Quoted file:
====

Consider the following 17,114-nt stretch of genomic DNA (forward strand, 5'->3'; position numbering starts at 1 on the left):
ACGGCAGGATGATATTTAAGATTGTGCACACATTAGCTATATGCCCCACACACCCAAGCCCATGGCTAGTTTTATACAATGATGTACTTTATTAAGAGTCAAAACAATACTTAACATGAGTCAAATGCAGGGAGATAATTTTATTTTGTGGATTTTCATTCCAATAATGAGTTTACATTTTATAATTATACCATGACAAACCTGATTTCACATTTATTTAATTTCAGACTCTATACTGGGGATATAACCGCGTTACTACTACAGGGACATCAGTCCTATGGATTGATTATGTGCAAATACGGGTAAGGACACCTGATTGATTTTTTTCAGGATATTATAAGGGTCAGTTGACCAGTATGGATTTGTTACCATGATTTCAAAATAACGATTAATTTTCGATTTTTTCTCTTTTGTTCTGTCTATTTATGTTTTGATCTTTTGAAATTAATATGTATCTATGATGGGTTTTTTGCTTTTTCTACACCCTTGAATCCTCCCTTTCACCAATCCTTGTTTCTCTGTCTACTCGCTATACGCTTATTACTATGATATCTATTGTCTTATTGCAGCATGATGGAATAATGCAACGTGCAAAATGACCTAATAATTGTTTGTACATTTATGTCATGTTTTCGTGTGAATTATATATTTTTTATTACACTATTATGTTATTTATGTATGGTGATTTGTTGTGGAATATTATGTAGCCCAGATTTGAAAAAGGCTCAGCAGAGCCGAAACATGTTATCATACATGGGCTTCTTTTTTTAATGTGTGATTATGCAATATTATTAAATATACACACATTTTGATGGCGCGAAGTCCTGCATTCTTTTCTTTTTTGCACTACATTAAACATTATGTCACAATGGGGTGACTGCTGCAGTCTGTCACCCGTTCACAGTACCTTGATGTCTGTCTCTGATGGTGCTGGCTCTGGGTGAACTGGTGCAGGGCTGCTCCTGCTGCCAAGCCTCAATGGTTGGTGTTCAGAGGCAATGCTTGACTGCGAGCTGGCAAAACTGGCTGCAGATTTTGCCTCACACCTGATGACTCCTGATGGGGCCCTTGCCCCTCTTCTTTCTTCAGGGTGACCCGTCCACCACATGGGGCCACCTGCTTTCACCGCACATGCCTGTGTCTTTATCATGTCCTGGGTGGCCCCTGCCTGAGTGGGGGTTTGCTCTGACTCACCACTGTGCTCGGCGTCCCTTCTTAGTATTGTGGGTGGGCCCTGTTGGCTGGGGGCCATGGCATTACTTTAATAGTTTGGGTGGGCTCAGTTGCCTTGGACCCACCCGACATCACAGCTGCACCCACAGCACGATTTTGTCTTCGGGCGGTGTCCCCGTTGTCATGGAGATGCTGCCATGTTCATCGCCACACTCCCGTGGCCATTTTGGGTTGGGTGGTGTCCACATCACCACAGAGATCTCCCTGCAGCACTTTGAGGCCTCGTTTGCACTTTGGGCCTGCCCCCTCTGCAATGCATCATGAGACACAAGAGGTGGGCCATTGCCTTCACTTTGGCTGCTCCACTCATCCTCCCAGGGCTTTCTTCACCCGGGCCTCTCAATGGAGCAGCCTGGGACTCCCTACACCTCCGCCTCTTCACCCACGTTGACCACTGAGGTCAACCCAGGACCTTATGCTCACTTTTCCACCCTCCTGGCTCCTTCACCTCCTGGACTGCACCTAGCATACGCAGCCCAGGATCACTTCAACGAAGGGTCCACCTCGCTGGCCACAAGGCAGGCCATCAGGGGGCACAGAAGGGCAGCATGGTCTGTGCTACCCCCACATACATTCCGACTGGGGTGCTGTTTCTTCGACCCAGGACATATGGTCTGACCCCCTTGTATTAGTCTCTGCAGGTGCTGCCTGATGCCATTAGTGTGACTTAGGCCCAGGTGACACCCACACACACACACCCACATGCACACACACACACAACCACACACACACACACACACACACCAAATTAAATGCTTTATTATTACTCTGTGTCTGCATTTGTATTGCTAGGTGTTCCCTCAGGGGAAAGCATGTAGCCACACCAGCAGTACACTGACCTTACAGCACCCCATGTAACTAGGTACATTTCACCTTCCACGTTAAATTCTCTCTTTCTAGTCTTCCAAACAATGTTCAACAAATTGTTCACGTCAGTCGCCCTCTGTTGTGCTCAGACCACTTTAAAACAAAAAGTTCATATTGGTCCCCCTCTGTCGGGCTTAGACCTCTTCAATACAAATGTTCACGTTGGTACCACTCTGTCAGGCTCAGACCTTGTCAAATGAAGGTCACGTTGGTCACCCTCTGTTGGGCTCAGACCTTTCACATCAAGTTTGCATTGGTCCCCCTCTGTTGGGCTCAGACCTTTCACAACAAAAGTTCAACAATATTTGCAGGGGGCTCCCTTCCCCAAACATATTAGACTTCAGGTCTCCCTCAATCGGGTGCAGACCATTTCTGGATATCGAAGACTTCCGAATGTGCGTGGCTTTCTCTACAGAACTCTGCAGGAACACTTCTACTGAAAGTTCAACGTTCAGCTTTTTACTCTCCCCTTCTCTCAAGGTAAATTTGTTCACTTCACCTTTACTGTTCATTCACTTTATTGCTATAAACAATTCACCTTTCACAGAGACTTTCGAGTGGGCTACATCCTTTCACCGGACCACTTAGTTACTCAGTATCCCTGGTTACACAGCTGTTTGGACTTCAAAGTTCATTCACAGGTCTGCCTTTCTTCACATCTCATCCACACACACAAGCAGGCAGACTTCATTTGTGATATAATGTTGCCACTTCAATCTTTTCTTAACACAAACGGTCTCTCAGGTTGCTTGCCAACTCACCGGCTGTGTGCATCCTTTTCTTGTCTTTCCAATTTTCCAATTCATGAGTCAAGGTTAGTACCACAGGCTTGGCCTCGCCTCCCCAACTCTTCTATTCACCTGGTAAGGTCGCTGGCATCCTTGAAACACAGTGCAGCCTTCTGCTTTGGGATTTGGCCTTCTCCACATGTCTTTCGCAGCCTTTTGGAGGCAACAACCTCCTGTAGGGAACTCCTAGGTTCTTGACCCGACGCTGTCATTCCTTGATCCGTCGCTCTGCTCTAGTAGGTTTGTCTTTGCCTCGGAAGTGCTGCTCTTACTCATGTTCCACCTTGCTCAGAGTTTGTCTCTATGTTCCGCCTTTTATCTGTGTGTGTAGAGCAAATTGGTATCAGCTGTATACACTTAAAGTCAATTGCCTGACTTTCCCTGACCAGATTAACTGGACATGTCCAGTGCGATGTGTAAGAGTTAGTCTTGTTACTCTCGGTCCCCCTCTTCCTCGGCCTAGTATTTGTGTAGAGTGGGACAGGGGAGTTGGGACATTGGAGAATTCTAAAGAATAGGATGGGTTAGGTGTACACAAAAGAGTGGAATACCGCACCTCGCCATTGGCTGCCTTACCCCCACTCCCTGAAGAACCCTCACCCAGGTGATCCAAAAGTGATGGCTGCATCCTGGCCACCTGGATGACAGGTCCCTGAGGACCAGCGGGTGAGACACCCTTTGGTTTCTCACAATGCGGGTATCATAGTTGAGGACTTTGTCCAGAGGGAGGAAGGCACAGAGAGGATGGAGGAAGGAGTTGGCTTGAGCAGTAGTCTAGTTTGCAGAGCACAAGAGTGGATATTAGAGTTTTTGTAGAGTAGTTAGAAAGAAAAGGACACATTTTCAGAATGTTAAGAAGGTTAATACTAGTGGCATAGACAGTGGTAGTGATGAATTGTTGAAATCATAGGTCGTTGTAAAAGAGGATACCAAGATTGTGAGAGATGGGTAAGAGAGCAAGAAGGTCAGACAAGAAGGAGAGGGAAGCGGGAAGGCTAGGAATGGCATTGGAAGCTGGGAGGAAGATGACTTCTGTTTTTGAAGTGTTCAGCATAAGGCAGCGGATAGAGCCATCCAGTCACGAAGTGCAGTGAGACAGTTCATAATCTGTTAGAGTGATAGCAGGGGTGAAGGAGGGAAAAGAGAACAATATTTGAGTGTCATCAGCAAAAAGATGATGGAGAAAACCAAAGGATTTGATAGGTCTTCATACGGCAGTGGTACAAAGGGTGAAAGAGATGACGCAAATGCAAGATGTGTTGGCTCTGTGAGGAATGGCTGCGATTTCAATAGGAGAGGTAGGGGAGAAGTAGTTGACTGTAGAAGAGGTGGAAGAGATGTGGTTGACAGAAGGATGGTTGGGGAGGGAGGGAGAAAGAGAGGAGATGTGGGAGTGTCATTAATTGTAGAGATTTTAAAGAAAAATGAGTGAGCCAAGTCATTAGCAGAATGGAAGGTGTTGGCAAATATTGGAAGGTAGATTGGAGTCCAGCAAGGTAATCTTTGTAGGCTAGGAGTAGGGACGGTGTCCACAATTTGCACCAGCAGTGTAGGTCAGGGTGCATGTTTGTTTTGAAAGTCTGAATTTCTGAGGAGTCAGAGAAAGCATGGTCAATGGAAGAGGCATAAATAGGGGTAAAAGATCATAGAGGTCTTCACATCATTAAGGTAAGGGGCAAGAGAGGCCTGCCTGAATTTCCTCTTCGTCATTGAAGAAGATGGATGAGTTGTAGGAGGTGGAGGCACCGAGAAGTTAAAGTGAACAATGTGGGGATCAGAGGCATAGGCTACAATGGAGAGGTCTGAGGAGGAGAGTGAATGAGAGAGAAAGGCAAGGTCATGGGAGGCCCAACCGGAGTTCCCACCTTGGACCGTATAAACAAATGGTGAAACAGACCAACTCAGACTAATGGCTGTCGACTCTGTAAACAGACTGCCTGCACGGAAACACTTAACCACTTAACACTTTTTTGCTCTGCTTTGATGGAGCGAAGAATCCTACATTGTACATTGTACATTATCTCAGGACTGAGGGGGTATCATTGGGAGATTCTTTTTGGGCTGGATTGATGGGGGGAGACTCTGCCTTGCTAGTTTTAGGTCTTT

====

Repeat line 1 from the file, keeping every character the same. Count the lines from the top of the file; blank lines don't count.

Consider the following 17,114-nt stretch of genomic DNA (forward strand, 5'->3'; position numbering starts at 1 on the left):